- The Washington Times - Monday, February 16, 2004

Shocked, shocked

“But if you believe that [Janet] Jackson’s wardrobe malfunction will, as FCC Commissioner Michael Copps asserted, have a ‘galvanizing effect’ on efforts to halt TV’s long slide into the gutter, then give me a call because I have some sweet beachfront property in Kabul I’d like to sell you. …

“If the proposals emanating from [last] week’s congressional hearings are any indication, lawmakers and regulators are just as overwhelmed, desperate, and clueless about how to tackle this problem as your average soccer mom. …

“Will the FCC now start cracking down on the scores of mainstream shows … where the problem isn’t a clearly defined moment of indecency so much as a slow, deepening embrace of sex and violence? Hint: The answer is no. Why? Because, lawmakers’ sprawling raft of dream correctives aside, wading into this territory is always very complicated and very controversial — especially for a bunch of guys who have to worry about getting re-elected every couple of years.”

Michelle Cottle, writing on “That’s Life,” last Friday in the New Republic Online at www.tnr.com

Lost tradition

“When tradition faces off against the almighty buck, smart gamblers put their money on the money. Consider one of the overlooked revolutions of the ‘60s: the Uniform Holiday Act of 1968. … The act provided that beginning in 1971, Memorial Day, Columbus Day, Veterans Day and Washington’s Birthday (later demoted to the beloved ‘Presidents’ Day’) were to fall only on Mondays. …

“The Uniform Holiday Act of 1968 passed the House, 212-83, and the Senate by voice vote, without debate. ‘This is the greatest thing that has happened to the travel industry since the invention of the automobile,’ rejoiced the president of the National Association of Travel Organizations.’

“Rep. Dan Kuykendall [Tennessee Republican] saw it differently: ‘If we do this, 10 years from now, our schoolchildren will not know what February 22 means. They will not know or care when George Washington was born. They will know that in the middle of February, they will have a 3-day weekend for some reason. This will come.’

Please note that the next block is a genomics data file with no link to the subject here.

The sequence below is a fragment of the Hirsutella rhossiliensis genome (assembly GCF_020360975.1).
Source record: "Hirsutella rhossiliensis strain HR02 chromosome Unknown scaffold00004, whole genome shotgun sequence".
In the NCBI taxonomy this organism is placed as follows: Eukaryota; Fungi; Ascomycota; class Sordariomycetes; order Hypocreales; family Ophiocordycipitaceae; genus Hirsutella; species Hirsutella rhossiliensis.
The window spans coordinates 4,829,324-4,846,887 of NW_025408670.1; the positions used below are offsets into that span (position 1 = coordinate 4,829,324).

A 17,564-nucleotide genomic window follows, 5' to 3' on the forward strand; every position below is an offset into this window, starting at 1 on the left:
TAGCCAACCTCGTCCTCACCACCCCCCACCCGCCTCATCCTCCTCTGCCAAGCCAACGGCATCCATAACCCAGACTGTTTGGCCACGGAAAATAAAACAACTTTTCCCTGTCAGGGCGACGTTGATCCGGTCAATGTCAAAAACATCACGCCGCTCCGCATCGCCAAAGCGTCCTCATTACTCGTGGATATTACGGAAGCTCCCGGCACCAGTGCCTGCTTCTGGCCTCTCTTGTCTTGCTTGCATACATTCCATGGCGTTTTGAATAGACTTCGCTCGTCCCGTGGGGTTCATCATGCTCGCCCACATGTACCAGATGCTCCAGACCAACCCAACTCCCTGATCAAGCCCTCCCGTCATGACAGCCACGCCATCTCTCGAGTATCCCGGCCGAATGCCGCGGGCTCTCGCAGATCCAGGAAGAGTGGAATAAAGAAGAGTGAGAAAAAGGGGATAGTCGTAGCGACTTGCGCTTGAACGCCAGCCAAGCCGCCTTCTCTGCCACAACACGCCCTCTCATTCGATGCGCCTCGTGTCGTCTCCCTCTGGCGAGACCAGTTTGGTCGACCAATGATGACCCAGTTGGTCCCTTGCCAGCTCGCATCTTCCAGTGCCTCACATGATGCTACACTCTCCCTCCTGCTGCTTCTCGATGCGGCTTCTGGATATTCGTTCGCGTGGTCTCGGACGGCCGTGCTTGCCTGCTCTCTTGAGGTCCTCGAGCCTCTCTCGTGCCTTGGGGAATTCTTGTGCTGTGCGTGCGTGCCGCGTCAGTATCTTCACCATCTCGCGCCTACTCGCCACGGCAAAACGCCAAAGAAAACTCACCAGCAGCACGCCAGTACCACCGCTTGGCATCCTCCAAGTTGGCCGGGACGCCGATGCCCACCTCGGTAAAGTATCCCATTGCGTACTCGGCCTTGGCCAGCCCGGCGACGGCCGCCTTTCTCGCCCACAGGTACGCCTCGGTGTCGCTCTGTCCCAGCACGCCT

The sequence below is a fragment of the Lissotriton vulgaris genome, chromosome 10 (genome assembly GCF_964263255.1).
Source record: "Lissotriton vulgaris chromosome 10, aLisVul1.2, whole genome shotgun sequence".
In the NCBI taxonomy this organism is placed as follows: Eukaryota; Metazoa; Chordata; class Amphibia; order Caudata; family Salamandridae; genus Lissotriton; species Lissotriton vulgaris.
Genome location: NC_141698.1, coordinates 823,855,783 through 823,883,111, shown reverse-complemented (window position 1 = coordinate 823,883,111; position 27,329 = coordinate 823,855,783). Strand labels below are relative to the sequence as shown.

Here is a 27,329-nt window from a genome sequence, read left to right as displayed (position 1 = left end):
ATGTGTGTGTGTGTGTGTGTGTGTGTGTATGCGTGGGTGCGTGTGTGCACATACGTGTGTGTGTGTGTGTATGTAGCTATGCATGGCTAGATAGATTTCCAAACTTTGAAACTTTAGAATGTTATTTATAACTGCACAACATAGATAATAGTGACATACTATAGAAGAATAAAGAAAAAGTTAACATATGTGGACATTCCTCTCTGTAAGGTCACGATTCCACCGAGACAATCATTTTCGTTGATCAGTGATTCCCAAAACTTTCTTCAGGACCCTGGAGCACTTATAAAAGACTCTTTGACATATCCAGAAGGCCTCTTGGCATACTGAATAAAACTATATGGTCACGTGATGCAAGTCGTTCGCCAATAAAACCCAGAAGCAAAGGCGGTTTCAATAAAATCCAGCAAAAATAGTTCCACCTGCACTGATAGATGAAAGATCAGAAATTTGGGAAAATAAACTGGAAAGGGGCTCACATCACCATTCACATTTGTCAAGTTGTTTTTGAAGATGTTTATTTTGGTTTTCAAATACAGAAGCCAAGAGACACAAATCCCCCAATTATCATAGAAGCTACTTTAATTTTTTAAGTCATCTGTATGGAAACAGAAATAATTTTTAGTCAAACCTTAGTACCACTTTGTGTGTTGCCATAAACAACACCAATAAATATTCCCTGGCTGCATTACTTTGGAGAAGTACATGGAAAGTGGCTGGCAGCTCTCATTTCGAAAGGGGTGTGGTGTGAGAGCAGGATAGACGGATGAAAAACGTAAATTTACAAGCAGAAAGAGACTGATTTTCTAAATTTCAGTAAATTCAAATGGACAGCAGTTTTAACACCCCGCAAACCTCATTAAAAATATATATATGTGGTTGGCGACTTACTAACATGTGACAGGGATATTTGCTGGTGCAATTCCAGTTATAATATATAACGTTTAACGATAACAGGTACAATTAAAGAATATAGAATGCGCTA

“This has come.”

Bill Kauffman, writing on “Happy Three-Day Weekend!” Saturday at www.lewrockwell.com

Oh no, Bono

“Though their lyrics could be tough and rebellious, U2 also sang about faith. Whereas other singers seemed to claim that life has no meaning, Bono sang about a transcendent purpose, even if he hadn’t found it yet. I admired how different, how authentic he seemed in comparison to the rest of the MTV crowd. …

“Perhaps that’s why, as a Christian in my 20s, I’ve felt betrayed by Bono’s seeming desire to distance himself from the faith he helped plant in me. …

“Just before U2 launched the ‘Zoo TV’ tour, Rolling Stone ran a profanity-laden interview with the rock star in which he spoke of drinking and partying. He went on to talk about U2’s music and his spirituality in a way that let churchgoing Christians know that, publicly anyway, he wanted little to do with them.

“To Bono, established churches didn’t uphold biblical mandates well enough for him to be associated with them. They didn’t do enough international work, and they didn’t demonstrate real brotherly love … . From that time on, U2’s acknowledgement of their original Christian fan base was nearly nonexistent.”

Megan Basham, writing on “Et Tu, Bono?” Thursday in Boundless at www.boundless.org

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